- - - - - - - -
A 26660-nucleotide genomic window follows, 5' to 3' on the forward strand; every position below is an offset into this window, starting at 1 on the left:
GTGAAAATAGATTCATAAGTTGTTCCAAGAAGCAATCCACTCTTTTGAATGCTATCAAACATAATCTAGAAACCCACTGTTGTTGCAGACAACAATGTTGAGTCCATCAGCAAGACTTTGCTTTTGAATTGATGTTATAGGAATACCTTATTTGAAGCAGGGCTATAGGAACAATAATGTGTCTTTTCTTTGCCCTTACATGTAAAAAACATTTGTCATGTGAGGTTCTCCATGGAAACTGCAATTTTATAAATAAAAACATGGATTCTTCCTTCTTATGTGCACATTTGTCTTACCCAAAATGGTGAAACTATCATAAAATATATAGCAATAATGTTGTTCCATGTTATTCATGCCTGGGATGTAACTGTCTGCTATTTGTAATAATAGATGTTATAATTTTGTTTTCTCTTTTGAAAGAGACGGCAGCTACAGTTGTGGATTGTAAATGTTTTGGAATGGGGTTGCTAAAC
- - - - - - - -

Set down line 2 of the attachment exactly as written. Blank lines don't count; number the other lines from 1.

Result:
GTGAAAATAGATTCATAAGTTGTTCCAAGAAGCAATCCACTCTTTTGAATGCTATCAAACATAATCTAGAAACCCACTGTTGTTGCAGACAACAATGTTGAGTCCATCAGCAAGACTTTGCTTTTGAATTGATGTTATAGGAATACCTTATTTGAAGCAGGGCTATAGGAACAATAATGTGTCTTTTCTTTGCCCTTACATGTAAAAAACATTTGTCATGTGAGGTTCTCCATGGAAACTGCAATTTTATAAATAAAAACATGGATTCTTCCTTCTTATGTGCACATTTGTCTTACCCAAAATGGTGAAACTATCATAAAATATATAGCAATAATGTTGTTCCATGTTATTCATGCCTGGGATGTAACTGTCTGCTATTTGTAATAATAGATGTTATAATTTTGTTTTCTCTTTTGAAAGAGACGGCAGCTACAGTTGTGGATTGTAAATGTTTTGGAATGGGGTTGCTAAAC